A multiple linear regression was calculated to predict the frequency of witnessing homo-/transnegative language based on respondents’ gender identity and sexual orientation and the sports context variables (organizational frame, performance level, and type of sport; F(11,564) = 4.89, p < 0.001; corrected.R2 = 0.069). Due to nonnormally distributed residuals, bootstrapping (BCa method with n = 10,000 samples) was used to correct the standard errors of the estimated parameters. Participation in individual sports (compared to team sports) was found to significantly decrease the frequency of witnessing homo-/transnegative language (β = −0.18, p < 0.001). Participation in competitive (β = 0.15, p < 0.001) and high-performance sports (β = 0.14, p < 0.05; compared to recreational sports), as well as being a gay man (compared to being a lesbian woman; β = 0.17, p < 0.001), significantly increased this frequency. Controlling for all other variables, the organizational frame was not found to be a significant predictor of frequency of witnessing homo-/transnegative language (Table 2).

Table 2 Multiple linear regression analysis of variables predicting witnessing homo-/transnegative language (HTL); n = 575) and feeling offended by HTL (n = 289)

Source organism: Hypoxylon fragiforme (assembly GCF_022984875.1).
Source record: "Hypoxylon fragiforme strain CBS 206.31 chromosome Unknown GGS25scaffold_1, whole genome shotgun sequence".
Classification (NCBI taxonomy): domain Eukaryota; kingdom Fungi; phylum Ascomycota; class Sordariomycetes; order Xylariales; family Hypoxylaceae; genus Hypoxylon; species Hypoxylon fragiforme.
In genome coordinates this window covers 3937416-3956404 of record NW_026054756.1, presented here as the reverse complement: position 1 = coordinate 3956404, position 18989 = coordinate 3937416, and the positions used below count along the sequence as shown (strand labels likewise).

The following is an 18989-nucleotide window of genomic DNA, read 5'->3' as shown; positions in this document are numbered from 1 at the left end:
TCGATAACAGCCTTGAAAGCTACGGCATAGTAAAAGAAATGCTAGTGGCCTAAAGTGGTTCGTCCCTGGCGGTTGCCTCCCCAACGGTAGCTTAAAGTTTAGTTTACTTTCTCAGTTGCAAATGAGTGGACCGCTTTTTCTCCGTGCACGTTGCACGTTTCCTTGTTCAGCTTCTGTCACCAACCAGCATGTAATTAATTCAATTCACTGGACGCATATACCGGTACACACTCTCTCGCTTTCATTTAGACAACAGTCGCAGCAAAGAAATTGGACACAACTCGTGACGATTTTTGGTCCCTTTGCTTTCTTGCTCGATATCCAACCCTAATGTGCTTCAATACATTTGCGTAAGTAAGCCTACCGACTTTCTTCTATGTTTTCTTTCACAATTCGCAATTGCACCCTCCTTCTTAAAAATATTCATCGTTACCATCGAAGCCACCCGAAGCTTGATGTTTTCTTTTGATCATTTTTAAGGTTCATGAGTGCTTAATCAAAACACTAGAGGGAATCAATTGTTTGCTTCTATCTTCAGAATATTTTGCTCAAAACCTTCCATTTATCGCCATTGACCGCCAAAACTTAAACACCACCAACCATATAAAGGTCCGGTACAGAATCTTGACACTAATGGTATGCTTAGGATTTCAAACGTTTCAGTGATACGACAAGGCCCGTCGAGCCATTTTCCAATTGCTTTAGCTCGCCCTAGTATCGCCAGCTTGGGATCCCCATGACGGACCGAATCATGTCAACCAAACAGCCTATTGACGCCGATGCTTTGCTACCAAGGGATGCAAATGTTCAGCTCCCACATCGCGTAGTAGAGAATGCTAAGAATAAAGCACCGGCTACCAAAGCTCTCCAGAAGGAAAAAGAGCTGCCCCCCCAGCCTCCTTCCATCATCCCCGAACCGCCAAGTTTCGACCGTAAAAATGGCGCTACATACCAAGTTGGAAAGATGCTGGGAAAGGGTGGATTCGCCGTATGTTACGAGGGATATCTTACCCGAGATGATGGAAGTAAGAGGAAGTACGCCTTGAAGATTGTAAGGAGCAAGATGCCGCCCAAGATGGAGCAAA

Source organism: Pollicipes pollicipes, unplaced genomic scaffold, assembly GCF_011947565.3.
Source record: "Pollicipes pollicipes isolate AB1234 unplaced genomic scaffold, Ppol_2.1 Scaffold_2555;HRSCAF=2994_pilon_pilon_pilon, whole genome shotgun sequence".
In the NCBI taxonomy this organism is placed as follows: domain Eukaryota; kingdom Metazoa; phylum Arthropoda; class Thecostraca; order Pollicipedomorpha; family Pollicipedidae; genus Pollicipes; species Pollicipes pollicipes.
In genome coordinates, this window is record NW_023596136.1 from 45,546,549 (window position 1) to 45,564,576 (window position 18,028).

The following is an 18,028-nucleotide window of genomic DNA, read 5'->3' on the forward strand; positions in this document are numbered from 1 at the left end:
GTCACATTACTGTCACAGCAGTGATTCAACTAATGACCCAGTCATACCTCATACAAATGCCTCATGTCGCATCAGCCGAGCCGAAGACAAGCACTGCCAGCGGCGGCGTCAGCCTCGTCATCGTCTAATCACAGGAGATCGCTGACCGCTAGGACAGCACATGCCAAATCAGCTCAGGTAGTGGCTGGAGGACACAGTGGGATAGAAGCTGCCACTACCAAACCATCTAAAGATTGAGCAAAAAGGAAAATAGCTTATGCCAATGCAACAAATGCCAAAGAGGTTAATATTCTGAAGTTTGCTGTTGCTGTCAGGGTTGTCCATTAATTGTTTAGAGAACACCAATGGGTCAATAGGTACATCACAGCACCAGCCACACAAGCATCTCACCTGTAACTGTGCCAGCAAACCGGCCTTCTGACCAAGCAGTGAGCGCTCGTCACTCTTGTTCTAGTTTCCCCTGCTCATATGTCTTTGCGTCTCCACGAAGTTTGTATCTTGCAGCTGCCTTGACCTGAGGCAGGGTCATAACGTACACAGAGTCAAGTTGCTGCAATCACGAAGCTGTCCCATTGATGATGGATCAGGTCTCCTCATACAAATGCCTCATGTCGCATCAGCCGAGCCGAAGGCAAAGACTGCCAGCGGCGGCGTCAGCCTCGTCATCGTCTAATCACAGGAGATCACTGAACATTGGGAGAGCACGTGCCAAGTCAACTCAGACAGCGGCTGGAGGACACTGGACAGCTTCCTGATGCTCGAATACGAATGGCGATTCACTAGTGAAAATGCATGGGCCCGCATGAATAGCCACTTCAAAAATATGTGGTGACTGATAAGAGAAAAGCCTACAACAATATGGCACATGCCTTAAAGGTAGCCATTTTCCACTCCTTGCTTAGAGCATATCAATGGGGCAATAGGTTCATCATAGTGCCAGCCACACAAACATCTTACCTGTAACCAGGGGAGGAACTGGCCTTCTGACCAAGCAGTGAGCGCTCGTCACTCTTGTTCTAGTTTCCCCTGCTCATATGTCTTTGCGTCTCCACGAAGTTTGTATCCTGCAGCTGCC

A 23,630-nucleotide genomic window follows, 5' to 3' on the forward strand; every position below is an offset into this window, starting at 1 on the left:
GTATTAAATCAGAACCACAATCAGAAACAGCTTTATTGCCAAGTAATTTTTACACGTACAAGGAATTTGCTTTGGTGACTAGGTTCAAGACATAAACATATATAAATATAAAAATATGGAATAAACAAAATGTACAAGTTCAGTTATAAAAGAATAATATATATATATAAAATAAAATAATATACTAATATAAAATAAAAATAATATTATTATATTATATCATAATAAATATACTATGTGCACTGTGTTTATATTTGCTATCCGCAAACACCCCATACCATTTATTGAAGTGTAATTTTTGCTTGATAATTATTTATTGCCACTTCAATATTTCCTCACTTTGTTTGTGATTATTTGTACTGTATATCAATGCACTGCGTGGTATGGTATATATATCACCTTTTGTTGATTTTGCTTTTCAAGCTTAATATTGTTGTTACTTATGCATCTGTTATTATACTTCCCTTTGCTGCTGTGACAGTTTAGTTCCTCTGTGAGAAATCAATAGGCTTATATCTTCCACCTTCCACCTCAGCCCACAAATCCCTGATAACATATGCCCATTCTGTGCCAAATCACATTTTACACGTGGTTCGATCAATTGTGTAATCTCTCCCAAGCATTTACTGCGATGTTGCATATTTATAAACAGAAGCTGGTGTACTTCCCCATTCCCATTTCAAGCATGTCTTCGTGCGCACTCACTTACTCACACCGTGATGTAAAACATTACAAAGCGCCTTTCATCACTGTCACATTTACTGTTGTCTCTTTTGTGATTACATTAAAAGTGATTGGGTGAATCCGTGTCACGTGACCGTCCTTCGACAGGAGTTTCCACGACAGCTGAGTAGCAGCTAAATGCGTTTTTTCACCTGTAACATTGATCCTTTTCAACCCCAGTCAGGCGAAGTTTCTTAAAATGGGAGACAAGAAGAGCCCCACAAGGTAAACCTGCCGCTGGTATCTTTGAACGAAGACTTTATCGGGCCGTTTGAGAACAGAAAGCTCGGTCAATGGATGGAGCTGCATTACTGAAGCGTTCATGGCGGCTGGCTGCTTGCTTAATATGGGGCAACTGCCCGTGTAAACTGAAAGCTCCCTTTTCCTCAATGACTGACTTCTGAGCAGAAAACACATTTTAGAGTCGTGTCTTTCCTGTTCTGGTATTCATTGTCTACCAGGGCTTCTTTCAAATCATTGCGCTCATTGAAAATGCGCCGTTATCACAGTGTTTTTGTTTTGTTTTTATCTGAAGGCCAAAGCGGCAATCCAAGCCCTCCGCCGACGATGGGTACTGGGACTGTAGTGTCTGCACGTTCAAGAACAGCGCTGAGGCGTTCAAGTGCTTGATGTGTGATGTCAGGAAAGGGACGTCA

Of those who witnessed homo-/transnegative language in their main sport, the vast majority (78.1%) felt discriminated against or offended by this kind of language. The proportion of respondents and the extent to which these respondents felt offended or discriminated against by the use of homo-/transnegative language varied significantly with respect to both gender identity (χ2(1) = 12.42, p < 0.001, V = 0.194) and type of sport (χ2(1) = 4.10, p < 0.001, V = 0.112).

Most (92.4%) non-cisgender respondents who witnessed homo-/transnegative language reported feeling offended by this, compared to 73.6% of cisgender individuals. With regard to the sports context, the only difference found was that more athletes involved in individual sports (81.4%) than in team sports (71.6%) felt offended by this language. No differences were observed with regard to organizational frame or performance level.